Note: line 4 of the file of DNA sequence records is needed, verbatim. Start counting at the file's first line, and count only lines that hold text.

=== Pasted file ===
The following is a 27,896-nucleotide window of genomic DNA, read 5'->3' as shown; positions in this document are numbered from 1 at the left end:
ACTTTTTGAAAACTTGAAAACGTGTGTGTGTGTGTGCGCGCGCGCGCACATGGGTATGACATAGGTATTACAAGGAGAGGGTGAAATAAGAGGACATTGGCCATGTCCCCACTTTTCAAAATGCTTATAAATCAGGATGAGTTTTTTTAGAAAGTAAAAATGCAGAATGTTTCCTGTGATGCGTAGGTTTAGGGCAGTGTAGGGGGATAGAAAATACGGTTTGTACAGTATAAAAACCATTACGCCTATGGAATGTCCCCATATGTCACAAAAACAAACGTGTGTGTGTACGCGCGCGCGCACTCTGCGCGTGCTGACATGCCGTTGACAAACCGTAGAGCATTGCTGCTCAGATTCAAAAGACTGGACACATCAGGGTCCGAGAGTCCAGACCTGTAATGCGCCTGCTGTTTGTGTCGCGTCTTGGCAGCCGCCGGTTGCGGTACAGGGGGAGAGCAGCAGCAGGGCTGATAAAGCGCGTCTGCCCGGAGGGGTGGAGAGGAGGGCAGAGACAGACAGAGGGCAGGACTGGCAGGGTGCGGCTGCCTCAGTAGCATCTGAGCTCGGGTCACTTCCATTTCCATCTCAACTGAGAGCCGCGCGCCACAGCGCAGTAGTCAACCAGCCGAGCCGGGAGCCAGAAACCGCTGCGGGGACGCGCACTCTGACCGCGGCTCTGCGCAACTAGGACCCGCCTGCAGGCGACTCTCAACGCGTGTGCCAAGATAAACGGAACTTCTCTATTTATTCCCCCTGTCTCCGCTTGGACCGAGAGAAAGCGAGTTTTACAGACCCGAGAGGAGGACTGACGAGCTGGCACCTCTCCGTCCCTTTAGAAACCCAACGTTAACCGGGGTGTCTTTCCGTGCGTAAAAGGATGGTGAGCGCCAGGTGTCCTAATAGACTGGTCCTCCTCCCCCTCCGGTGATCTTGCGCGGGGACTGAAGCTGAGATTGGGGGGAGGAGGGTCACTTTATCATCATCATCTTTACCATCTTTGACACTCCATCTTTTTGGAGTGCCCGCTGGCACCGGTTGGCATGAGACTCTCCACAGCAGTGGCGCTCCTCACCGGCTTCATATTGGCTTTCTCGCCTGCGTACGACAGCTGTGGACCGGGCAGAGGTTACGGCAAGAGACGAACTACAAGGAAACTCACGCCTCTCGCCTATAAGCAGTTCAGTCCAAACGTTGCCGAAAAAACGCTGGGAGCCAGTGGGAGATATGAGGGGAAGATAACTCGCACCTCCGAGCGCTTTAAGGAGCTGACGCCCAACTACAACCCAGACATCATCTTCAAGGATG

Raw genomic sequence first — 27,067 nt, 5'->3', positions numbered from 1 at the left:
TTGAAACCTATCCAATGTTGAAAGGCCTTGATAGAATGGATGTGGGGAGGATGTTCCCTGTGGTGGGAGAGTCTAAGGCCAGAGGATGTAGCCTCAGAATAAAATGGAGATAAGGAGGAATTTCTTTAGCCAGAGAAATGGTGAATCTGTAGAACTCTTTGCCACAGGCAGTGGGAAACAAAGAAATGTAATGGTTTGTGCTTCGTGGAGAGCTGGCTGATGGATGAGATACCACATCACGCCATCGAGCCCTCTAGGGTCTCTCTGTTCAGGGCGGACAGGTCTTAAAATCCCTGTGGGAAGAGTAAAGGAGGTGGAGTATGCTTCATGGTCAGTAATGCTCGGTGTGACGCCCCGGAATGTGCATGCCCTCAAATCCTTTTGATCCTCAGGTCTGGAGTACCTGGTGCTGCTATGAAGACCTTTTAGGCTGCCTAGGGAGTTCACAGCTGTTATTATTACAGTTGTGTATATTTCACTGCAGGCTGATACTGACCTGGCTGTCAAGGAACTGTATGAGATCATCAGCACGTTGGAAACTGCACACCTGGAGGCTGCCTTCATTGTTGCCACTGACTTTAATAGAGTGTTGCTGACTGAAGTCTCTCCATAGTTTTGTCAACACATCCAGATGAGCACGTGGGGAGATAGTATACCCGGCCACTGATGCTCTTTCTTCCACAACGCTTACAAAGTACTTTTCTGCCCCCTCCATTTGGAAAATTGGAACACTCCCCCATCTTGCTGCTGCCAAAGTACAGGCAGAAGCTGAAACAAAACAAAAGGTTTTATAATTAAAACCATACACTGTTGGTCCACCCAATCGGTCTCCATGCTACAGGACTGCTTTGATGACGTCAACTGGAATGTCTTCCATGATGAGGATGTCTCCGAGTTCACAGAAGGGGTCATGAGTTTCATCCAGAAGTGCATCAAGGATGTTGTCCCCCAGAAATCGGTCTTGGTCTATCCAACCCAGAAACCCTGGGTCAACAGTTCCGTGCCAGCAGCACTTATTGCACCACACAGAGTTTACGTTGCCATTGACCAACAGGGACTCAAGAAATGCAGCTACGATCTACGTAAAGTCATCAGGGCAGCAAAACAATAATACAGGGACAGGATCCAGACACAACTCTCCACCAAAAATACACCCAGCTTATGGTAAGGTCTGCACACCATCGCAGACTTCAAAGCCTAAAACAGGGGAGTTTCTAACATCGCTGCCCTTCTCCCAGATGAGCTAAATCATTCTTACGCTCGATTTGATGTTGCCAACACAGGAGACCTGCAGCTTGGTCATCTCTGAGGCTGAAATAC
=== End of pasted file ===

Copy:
TTGAAACCTATCCAATGTTGAAAGGCCTTGATAGAATGGATGTGGGGAGGATGTTCCCTGTGGTGGGAGAGTCTAAGGCCAGAGGATGTAGCCTCAGAATAAAATGGAGATAAGGAGGAATTTCTTTAGCCAGAGAAATGGTGAATCTGTAGAACTCTTTGCCACAGGCAGTGGGAAACAAAGAAATGTAATGGTTTGTGCTTCGTGGAGAGCTGGCTGATGGATGAGATACCACATCACGCCATCGAGCCCTCTAGGGTCTCTCTGTTCAGGGCGGACAGGTCTTAAAATCCCTGTGGGAAGAGTAAAGGAGGTGGAGTATGCTTCATGGTCAGTAATGCTCGGTGTGACGCCCCGGAATGTGCATGCCCTCAAATCCTTTTGATCCTCAGGTCTGGAGTACCTGGTGCTGCTATGAAGACCTTTTAGGCTGCCTAGGGAGTTCACAGCTGTTATTATTACAGTTGTGTATATTTCACTGCAGGCTGATACTGACCTGGCTGTCAAGGAACTGTATGAGATCATCAGCACGTTGGAAACTGCACACCTGGAGGCTGCCTTCATTGTTGCCACTGACTTTAATAGAGTGTTGCTGACTGAAGTCTCTCCATAGTTTTGTCAACACATCCAGATGAGCACGTGGGGAGATAGTATACCCGGCCACTGATGCTCTTTCTTCCACAACGCTTACAAAGTACTTTTCTGCCCCCTCCATTTGGAAAATTGGAACACTCCCCCATCTTGCTGCTGCCAAAGTACAGGCAGAAGCTGAAACAAAACAAAAGGTTTTATAATTAAAACCATACACTGTTGGTCCACCCAATCGGTCTCCATGCTACAGGACTGCTTTGATGACGTCAACTGGAATGTCTTCCATGATGAGGATGTCTCCGAGTTCACAGAAGGGGTCATGAGTTTCATCCAGAAGTGCATCAAGGATGTTGTCCCCCAGAAATCGGTCTTGGTCTATCCAACCCAGAAACCCTGGGTCAACAGTTCCGTGCCAGCAGCACTTATTGCACCACACAGAGTTTACGTTGCCATTGACCAACAGGGACTCAAGAAATGCAGCTACGATCTACGTAAAGTCATCAGGGCAGCAAAACAATAATACAGGGACAGGATCCAGACACAACTCTCCACCAAAAATACACCCAGCTTATGGTAAGGTCTGCACACCATCGCAGACTTCAAAGCCTAAAACAGGGGAGTTTCTAACATCGCTGCCCTTCTCCCAGATGAGCTAAATCATTCTTACGCTCGATTTGATGTTGCCAACACAGGAGACCTGCAGCTTGGTCATCTCTGAGGCTGAAATAC